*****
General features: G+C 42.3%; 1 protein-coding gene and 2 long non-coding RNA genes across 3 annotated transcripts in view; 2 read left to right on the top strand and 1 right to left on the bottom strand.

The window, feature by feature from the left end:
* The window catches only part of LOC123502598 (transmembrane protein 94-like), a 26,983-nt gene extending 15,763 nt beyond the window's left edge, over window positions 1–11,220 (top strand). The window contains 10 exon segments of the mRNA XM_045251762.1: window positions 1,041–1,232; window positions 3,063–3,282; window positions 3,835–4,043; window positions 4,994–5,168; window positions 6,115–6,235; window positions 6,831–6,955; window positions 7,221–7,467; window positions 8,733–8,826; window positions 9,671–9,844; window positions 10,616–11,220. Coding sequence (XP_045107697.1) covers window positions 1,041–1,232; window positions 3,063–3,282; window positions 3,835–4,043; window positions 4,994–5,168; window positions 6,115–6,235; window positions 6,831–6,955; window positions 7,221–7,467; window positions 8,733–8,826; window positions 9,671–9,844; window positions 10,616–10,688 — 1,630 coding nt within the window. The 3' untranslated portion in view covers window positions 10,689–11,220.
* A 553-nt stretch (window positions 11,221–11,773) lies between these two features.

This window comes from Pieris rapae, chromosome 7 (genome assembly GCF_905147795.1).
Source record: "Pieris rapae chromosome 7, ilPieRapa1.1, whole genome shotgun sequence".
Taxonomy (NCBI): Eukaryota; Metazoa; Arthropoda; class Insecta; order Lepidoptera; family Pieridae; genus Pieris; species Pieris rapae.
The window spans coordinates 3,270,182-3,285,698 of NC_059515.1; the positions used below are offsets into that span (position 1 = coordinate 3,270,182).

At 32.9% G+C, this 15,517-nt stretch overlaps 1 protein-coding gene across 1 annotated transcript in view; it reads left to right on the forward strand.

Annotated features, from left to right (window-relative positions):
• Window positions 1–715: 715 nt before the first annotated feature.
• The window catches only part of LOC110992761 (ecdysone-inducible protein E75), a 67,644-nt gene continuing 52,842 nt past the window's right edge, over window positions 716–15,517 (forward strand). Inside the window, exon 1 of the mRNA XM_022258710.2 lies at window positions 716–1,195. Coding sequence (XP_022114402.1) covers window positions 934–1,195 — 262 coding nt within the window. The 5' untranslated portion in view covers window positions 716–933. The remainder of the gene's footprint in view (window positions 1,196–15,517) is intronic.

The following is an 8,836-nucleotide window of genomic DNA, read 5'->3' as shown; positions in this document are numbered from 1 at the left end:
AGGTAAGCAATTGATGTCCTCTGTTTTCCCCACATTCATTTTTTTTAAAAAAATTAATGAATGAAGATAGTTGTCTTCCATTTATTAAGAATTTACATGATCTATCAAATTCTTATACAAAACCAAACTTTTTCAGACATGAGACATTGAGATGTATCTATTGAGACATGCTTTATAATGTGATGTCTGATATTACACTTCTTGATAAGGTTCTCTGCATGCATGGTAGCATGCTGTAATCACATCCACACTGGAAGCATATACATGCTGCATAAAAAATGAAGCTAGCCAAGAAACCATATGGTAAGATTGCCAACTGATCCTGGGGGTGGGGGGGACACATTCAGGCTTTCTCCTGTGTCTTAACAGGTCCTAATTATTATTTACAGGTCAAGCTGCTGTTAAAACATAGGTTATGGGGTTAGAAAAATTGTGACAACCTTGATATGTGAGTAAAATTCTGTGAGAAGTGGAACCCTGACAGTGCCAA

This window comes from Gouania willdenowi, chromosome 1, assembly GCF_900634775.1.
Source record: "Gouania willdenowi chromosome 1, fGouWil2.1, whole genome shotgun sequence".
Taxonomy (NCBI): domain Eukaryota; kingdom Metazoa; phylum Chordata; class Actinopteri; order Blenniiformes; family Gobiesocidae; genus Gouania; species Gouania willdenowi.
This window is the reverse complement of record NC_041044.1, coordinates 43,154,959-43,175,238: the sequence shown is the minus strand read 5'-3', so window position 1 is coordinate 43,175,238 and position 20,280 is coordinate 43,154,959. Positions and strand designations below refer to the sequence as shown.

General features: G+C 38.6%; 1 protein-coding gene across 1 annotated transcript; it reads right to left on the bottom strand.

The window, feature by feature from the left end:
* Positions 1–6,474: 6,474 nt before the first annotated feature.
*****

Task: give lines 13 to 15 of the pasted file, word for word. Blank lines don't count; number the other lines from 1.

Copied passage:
The following is an 8,836-nucleotide window of genomic DNA, read 5'->3' as shown; positions in this document are numbered from 1 at the left end:
AGGTAAGCAATTGATGTCCTCTGTTTTCCCCACATTCATTTTTTTTAAAAAAATTAATGAATGAAGATAGTTGTCTTCCATTTATTAAGAATTTACATGATCTATCAAATTCTTATACAAAACCAAACTTTTTCAGACATGAGACATTGAGATGTATCTATTGAGACATGCTTTATAATGTGATGTCTGATATTACACTTCTTGATAAGGTTCTCTGCATGCATGGTAGCATGCTGTAATCACATCCACACTGGAAGCATATACATGCTGCATAAAAAATGAAGCTAGCCAAGAAACCATATGGTAAGATTGCCAACTGATCCTGGGGGTGGGGGGGACACATTCAGGCTTTCTCCTGTGTCTTAACAGGTCCTAATTATTATTTACAGGTCAAGCTGCTGTTAAAACATAGGTTATGGGGTTAGAAAAATTGTGACAACCTTGATATGTGAGTAAAATTCTGTGAGAAGTGGAACCCTGACAGTGCCAA

This window comes from Gouania willdenowi, chromosome 1, assembly GCF_900634775.1.